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During Shemoneh Esrei and Kiddush of Shavuos, we describe the Yom Tov as "this day of the holiday of Shavuos, the time of giving our Torah" (יום חג השבועות הזה זמן מתן תורתינו).

Before we had a fixed calendar, it was theoretically possible for any month to have either 29 or 30 days (unlike our current calendar wherein only Cheshvan and Kislev have variable lengths). If both Nissan and Iyar were to have 30 days, Shavuos (which is fixed at 50 days after the first day of Pesach, rather than being on a specific day on the calendar, as per Vayikra 23:16-21) would fall out on the 5th of Sivan. According to no opinion in the Gemara (Shabbos 86b) did the giving of the Torah occur on the 5th of Sivan.

What was said during davening and Kiddush of Shavuos those years? Did they still say "the time of giving our Torah," since it's the same time of year? Did they say something else ("the time of preparing for giving our Torah" maybe)? Did they say nothing at all?

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Two basic answers exist to this question:

  1. In reality, when the calendar was decided by testimony of the new moon, this phrase probably did not exist in the prayers. Maseches Sofrim 19:4 writes:

    בחג שבועות אומר ביום טוב מקרא קודש הזה וביום חג השבועות הזה וערבית שחרית ומנחה שוין בתפלות

    In fact, the Ritva (to Shabbos 86b) and Rivash (Shut no. 96) imply that we never associated Shavuos with the day of the giving of the Torah until the calendar was fixed so that Shavuos always fell out on the anniversary of matan Torah.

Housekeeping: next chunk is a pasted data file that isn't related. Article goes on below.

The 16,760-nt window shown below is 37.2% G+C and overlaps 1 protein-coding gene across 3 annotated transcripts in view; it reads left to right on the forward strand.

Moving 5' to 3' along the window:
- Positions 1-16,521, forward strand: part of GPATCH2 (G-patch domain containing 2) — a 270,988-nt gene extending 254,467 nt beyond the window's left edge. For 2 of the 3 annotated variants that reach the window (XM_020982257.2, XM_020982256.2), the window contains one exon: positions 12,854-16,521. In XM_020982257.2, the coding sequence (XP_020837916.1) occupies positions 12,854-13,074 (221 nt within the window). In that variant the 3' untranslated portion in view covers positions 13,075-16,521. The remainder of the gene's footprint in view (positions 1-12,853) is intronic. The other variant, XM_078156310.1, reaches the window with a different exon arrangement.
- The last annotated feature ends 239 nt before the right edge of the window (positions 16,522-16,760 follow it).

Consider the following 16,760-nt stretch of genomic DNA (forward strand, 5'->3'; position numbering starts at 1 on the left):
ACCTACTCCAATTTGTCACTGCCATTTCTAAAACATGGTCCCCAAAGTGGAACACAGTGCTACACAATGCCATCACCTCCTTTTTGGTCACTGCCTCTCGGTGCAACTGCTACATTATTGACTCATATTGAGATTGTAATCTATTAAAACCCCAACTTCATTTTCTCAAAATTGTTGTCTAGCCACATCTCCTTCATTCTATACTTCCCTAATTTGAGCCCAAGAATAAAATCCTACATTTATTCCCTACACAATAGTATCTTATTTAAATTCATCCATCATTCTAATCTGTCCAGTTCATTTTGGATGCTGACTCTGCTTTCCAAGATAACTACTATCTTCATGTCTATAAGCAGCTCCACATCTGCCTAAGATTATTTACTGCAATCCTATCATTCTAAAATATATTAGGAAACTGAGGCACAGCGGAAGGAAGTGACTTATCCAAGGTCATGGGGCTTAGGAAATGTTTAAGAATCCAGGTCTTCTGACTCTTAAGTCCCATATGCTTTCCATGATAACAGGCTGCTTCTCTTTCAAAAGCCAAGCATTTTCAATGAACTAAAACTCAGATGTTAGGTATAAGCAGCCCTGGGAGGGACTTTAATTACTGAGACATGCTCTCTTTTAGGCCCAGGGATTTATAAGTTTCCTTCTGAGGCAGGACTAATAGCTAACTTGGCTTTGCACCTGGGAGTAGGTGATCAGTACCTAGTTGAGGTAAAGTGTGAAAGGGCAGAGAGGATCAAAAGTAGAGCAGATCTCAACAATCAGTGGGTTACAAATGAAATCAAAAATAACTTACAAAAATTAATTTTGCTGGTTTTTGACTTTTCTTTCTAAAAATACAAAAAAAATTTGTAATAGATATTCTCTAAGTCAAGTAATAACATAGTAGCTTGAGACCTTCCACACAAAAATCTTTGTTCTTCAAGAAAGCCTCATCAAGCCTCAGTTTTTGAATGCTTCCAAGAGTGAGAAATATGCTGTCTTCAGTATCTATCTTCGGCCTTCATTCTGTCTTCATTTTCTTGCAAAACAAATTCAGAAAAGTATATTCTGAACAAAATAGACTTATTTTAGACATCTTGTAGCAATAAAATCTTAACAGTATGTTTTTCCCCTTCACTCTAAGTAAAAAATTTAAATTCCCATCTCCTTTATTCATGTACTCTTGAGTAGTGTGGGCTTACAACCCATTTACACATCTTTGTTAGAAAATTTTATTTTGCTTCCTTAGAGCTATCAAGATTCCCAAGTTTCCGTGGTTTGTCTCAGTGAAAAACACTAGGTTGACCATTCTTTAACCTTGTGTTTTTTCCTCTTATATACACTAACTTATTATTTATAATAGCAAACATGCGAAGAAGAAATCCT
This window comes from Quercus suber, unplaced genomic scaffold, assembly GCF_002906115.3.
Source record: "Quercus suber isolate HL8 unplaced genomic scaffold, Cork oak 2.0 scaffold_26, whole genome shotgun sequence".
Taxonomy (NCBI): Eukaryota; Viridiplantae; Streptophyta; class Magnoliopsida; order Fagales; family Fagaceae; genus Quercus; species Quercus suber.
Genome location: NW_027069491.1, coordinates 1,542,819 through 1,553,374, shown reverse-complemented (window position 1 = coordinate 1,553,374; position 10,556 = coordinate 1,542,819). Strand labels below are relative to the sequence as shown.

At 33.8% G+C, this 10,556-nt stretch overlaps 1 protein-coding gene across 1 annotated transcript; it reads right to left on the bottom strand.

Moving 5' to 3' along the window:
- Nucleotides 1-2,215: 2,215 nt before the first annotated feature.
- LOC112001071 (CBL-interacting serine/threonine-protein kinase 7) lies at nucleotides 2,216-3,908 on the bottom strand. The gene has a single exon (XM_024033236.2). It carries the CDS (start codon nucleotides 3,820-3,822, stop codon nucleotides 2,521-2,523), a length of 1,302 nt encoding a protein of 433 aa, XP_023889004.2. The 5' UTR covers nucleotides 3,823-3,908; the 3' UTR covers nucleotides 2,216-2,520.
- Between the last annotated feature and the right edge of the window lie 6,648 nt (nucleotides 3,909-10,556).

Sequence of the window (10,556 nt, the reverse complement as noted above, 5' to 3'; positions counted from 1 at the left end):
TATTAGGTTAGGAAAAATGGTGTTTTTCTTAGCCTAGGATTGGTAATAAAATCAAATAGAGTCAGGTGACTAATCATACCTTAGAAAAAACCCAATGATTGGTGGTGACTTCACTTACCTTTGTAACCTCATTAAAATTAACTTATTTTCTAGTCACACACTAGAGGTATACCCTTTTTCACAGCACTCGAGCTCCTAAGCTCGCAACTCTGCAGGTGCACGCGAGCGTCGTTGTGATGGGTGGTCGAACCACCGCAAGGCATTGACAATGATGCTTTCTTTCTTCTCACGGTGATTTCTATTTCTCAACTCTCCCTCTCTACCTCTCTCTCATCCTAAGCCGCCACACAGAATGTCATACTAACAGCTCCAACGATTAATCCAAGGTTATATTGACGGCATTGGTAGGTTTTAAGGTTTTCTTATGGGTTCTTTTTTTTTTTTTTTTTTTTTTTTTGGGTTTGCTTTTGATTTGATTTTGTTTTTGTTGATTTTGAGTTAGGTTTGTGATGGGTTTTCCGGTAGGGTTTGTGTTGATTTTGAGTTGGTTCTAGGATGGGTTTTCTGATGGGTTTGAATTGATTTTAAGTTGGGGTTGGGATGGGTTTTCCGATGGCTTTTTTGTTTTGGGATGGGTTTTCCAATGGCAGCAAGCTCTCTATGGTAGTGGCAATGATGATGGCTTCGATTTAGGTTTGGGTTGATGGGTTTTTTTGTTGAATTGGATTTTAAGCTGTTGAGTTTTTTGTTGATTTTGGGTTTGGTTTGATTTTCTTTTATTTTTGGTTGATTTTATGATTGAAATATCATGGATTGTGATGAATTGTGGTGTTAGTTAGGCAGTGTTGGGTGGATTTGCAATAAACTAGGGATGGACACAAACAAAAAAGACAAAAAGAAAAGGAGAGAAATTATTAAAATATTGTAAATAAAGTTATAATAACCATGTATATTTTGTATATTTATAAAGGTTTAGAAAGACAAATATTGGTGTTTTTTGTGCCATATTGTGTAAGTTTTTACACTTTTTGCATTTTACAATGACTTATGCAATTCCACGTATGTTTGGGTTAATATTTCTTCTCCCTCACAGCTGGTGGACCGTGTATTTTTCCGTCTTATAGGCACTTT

2. Many (too many to list, but the earliest one was probably the Hadar Zekeinim al haTorah, from the Tosafos) explain that when the prayer says "זמן מתן תורתנו" it is referring not to a single day, but to a time frame that could span several days. Although this is also the formulation used for Pesach and Sukkos, that is because those holidays last for several days, and so we could not say יום חירותנו or the like. But because Shavuos is only one day, we should have been able to say יום מתן תורתנו, but we do not, because we are referring to the 'general time of year' instead of the actual anniversary date, which is not always on Shavuos. Torah Temimah (Shemos 24:16) adds that the "giving of the Torah" itself was a process that took several days, so we properly refer to it as the general "time" at which the Torah was given

  • The other three single day holidays are RH, YK and 8Atzeret. The first gets יום תרועה which is consistent. The second doesn't have a parallel, though the name Yom Kippur is consistent I suppose. Shmini Atzeret could reasonably be expected to have its own description, since it's Zman Bifnei Atzmo and also since the special Simcha of Sukkot was explicitly only seven days ושמחתם לפני ה שבעת ימים. If that's true then even if it's description is שמחה it should get יום שמחתינו – Double AA Jun 6 at 11:39
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Rav Yehoshua ibn Shu’ib, Rabbi Mordecai ben Abraham Benet, and the Mateh Moshe (Laws of Shavuot 690) explain that for this reason the more general word 'time' is used instead of the more precise 'day' (the term usually used to refer to a one day holiday), because it hasn't always been the exact day, but it always is in the general time frame of Matan Torah. According to this opinion the nusach has always been זמן מתן תורתינו.

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